Date May 2019
- Class 8 sales for 2018 were the fourth highest ever at 250,545
- Class 8 truck sales were up 24% for Q1 2019 and are expected to be up approximately 5% to 264,000 for the full year
- The secondary market for Class 6, 7 and 8 trucks is stable; Class 8 sales are down but pricing is up as there continues to be a lack of inventory in the marketplace
- New trailer orders declined in Q1 2019; however, orders are anticipated to be strong for the year overall
- The secondary trailer market is currently stable
Gordon Brothers by the Numbers
Truck Tonnage Index higher year-over-year: The American Trucking Association (ATA) reports that the Truck Tonnage Index increased 3.8 percent for first-quarter 2019. Despite the overall gain, the first-quarter tonnage rate was negatively impacted by bad weather throughout much of the United States, which also stretched into the spring. The 2018 index increased 6.7 percent over 2017, which was the largest annual gain since 1998. The ATA expects truck tonnage to moderate throughout the rest of the year, as 2019 is not expected to match the historical growth rate that was seen in 2018. Trucking serves as a barometer of the U.S. economy, representing over 70 percent of tonnage carried by all modes of domestic freight transportation, including manufactured and retail goods, according to the ATA. As such, factors are indicating that the freight boom that began in 2018 may begin to moderate or slow in the latter part of 2019.
Shipment index raises monitoring interest: The Cass Freight Shipment Index, which measures North American freight volume and expenditures for all domestic freight modes s derived from $28 billion in freight transactions processed by Cass annually for hundreds of large shippers. Many freight transportation and logistics executives and analysts consider the Cass Freight Index to be the most accurate barometer of freight volumes and market conditions, with many analysts noting that the Cass Freight Index sometimes leads the ATA Index at turning points, lending to its value. The Cass Index listed April 2019 shipments down 3.2 percent annually at 1.194. This marked the fifth consecutive month that annual shipments were down, following a 1.0 percent decline in March and a 2.1 percent decline in February. This negative trend began with a 0.8 percent decrease in December, which marked the first annual shipment decline in 24 months; January was only slightly better at -0.3 percent. It is important to note however, that December and January shipment readings were up against prior year all-time highs, coupled with stabilizing patterns in nearly all underlying freight flows.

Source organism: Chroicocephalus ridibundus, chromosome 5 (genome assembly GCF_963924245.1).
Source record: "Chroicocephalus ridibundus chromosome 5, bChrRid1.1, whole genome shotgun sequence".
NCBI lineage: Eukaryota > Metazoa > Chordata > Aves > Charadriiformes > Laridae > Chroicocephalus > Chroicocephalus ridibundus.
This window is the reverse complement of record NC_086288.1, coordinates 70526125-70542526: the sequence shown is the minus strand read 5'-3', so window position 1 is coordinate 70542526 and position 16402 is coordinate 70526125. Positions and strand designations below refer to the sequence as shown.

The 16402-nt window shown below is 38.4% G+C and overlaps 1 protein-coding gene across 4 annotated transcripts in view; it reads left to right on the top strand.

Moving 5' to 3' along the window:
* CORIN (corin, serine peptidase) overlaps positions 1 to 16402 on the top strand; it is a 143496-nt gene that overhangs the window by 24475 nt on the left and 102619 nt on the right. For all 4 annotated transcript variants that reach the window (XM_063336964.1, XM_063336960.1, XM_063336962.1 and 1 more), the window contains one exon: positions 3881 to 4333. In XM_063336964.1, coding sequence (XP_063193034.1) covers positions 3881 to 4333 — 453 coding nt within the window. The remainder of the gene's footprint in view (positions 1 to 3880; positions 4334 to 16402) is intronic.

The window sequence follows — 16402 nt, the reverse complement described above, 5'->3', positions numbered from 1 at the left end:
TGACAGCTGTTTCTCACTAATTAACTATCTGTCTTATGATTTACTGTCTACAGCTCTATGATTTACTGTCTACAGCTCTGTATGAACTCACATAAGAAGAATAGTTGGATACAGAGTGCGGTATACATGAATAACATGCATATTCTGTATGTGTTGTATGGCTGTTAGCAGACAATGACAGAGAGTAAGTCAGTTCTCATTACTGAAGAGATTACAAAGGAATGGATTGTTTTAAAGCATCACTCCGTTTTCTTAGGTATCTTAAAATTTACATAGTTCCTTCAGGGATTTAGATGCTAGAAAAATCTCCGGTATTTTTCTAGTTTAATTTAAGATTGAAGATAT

Although they are not yet negative in their outlook, Cass feels it is prudent to be alert to the continual stream of incoming data points related to freight flow volumes. Freight shipments and expenditures in April were mixed, with a negative annual trend remaining firmly in place.
Medium- and heavy-duty truck demand continues to rise: North American Class 8 truck orders fell sharply in the first quarter of 2019 compared to last year amid continuing, albeit slower, economic and freight growth and a heavy backlog of Class 8 orders. Nevertheless, U.S. Class 8 retail sales in March came in above 22,000 units for the first time in 2019, with the majority of truck manufacturers showing gains. Although aligned with the improving Class 8 retail landscape of last year, 2019 remains on pace to outperform 2018. For the month of March 2019, Class 8 truck orders were up 17.8 percent at 22,834 compared to orders of 19,384 in March 2018.